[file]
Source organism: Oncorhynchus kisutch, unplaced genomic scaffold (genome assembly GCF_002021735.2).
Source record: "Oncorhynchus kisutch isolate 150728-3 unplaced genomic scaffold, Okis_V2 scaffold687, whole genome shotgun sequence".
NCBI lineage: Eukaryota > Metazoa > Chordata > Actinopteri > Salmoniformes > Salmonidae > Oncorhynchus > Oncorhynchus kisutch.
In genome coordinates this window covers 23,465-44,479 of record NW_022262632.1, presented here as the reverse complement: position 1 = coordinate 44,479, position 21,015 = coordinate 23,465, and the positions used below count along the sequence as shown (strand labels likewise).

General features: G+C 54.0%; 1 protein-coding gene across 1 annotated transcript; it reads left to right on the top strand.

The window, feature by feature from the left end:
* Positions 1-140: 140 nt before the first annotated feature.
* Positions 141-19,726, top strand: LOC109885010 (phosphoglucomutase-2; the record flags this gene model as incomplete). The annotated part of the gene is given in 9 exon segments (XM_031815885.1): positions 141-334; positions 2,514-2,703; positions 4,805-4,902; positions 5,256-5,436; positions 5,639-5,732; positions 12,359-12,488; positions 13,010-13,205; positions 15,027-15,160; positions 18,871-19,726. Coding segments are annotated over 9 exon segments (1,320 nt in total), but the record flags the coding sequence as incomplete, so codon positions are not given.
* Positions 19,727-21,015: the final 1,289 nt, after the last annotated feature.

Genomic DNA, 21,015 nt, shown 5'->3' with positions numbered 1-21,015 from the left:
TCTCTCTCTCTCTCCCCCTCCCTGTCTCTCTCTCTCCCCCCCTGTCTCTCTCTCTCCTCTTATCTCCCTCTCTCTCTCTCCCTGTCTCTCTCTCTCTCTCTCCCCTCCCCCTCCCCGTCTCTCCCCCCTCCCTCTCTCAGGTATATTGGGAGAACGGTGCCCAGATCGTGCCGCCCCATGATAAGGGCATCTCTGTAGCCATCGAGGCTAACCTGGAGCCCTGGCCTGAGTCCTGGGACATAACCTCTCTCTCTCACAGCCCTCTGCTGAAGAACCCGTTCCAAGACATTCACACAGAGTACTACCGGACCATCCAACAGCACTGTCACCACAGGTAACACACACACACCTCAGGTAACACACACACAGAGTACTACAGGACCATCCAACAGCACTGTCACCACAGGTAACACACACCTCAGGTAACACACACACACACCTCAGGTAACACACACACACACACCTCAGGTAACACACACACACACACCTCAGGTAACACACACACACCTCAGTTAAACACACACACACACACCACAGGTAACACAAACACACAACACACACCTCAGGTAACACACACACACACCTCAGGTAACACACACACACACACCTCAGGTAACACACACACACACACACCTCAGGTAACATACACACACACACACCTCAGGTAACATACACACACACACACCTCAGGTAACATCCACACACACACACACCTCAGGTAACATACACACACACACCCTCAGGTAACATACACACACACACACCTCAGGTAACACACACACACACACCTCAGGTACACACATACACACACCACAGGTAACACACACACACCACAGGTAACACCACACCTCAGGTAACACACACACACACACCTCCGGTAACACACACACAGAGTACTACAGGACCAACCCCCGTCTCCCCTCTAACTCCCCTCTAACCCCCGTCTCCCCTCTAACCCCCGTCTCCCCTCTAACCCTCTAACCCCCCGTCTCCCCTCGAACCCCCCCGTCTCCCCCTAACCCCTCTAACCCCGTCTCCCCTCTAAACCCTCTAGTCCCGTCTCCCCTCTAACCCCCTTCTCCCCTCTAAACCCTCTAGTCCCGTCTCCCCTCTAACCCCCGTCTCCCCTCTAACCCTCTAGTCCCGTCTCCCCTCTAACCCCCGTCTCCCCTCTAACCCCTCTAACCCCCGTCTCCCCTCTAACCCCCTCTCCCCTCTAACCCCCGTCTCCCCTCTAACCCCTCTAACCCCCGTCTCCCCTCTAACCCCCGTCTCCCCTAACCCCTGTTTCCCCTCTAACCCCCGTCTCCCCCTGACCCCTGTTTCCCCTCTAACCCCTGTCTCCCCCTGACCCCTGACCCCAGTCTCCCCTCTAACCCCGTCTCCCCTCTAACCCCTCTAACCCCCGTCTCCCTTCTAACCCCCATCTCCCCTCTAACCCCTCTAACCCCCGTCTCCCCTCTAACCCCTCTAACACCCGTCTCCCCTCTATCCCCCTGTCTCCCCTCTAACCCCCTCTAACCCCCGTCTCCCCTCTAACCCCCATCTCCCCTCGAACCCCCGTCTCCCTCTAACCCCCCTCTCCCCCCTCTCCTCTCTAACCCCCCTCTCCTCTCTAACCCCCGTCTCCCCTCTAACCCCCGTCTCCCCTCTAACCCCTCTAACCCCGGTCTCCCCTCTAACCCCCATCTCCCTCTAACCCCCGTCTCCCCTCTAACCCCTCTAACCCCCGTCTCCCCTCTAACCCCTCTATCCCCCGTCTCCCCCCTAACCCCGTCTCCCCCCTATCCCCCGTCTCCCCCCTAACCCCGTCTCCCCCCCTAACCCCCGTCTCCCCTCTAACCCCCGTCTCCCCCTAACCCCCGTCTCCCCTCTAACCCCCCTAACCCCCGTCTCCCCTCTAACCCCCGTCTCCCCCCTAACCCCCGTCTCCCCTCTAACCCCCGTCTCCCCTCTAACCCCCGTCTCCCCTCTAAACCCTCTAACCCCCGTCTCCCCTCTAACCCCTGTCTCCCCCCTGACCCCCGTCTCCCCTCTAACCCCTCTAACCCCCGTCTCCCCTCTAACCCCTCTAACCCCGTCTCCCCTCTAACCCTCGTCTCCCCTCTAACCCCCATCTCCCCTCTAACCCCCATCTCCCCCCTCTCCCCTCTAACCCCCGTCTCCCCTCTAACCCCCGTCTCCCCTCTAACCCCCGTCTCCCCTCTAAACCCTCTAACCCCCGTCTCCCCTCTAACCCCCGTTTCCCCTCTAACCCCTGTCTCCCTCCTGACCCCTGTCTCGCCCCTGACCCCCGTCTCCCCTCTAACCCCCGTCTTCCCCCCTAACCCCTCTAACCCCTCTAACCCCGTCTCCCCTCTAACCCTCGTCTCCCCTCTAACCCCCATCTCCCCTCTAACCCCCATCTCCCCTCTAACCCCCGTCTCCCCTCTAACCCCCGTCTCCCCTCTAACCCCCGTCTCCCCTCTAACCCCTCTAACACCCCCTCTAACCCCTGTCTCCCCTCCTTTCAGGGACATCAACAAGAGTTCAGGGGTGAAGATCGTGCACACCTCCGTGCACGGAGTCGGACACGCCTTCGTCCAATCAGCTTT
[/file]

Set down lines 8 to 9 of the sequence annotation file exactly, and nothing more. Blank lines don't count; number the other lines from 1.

* Positions 141-19,726, top strand: LOC109885010 (phosphoglucomutase-2; the record flags this gene model as incomplete). The annotated part of the gene is given in 9 exon segments (XM_031815885.1): positions 141-334; positions 2,514-2,703; positions 4,805-4,902; positions 5,256-5,436; positions 5,639-5,732; positions 12,359-12,488; positions 13,010-13,205; positions 15,027-15,160; positions 18,871-19,726. Coding segments are annotated over 9 exon segments (1,320 nt in total), but the record flags the coding sequence as incomplete, so codon positions are not given.
* Positions 19,727-21,015: the final 1,289 nt, after the last annotated feature.